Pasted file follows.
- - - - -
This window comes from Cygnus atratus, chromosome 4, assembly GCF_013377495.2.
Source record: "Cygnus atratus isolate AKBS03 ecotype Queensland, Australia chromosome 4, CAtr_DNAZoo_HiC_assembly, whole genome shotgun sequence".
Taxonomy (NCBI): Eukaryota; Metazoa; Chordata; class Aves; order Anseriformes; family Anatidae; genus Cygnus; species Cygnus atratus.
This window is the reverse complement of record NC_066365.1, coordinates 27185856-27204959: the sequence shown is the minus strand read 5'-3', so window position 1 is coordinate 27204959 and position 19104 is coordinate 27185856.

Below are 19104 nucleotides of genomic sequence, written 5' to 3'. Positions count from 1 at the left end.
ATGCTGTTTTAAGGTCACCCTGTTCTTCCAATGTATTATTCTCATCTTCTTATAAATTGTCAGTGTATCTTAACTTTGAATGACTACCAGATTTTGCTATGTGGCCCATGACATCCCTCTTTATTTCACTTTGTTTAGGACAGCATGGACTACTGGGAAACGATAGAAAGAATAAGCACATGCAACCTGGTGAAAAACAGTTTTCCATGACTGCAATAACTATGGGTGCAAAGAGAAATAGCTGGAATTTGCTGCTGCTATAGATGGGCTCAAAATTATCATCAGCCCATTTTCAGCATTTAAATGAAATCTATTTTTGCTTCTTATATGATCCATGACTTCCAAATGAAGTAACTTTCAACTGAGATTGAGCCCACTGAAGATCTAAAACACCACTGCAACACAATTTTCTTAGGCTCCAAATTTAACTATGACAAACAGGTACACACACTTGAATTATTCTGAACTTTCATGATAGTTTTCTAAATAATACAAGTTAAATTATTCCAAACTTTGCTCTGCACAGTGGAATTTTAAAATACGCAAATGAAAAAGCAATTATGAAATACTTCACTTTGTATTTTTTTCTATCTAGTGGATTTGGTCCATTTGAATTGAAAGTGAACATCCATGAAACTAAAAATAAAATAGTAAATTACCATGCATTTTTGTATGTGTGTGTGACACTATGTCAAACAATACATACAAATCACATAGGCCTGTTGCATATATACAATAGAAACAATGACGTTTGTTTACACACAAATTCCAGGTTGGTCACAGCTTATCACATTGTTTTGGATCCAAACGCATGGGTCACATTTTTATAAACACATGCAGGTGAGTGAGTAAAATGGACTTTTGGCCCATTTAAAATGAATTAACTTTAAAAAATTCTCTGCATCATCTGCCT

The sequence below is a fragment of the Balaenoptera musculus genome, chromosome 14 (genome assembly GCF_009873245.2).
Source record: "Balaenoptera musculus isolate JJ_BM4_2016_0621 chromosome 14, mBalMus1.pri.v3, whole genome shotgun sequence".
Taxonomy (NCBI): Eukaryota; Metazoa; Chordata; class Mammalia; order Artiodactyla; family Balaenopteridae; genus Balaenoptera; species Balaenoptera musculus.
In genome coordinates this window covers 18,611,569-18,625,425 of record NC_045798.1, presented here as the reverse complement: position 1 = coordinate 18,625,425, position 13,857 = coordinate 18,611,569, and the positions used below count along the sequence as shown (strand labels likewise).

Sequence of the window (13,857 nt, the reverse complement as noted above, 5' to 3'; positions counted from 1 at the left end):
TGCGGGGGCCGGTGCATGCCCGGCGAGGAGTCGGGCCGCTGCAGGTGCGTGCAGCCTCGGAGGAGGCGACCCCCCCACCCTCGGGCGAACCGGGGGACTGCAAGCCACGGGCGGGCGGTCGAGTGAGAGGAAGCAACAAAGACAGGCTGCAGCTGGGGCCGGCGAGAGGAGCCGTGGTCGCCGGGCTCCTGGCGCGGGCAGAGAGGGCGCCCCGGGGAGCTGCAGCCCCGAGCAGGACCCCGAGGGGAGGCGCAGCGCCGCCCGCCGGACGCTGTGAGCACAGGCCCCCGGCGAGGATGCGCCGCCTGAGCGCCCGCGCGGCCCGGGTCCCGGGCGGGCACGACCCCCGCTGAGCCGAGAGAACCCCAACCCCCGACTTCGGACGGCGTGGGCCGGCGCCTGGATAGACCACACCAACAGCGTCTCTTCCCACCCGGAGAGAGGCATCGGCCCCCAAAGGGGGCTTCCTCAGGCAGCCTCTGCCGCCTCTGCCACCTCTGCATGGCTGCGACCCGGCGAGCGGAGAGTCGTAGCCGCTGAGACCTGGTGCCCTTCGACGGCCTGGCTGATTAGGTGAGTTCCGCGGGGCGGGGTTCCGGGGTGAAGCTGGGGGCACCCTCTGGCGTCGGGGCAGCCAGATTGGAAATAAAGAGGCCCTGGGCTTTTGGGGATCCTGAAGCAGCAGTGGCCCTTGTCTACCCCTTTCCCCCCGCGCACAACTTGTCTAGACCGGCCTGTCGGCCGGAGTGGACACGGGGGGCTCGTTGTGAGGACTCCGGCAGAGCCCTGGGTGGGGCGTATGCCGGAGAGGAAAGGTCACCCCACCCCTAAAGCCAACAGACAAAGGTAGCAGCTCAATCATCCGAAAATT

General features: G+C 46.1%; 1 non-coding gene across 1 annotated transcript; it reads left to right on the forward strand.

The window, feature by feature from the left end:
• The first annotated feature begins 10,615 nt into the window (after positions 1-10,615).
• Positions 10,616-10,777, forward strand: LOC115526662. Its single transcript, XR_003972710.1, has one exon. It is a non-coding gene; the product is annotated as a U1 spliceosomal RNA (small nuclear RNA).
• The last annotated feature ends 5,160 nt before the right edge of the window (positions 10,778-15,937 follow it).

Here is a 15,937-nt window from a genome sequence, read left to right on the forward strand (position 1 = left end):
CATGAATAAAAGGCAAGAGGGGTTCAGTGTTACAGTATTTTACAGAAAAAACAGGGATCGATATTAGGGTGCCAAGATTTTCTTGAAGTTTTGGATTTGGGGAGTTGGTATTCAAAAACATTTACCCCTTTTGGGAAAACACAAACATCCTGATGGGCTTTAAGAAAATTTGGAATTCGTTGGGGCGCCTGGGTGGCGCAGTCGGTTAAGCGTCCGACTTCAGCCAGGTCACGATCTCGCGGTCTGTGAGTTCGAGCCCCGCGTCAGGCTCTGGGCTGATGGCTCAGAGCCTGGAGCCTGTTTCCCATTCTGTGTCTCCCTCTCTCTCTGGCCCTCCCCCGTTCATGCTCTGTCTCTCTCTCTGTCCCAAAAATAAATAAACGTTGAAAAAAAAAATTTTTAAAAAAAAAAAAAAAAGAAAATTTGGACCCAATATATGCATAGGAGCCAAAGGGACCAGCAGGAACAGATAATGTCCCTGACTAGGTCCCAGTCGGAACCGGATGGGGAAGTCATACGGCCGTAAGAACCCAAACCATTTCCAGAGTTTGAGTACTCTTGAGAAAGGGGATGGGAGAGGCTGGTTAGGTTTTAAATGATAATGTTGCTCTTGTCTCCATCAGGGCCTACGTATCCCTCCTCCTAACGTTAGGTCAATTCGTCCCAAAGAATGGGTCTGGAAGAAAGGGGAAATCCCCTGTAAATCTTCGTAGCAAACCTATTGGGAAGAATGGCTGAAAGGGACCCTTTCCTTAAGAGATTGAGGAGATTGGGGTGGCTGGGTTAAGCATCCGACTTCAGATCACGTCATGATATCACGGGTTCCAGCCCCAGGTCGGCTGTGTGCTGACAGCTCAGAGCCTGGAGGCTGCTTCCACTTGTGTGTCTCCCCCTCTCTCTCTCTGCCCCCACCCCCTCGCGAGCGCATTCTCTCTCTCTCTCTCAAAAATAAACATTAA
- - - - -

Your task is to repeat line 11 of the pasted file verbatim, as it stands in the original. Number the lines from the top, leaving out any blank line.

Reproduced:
Sequence of the window (13,857 nt, the reverse complement as noted above, 5' to 3'; positions counted from 1 at the left end):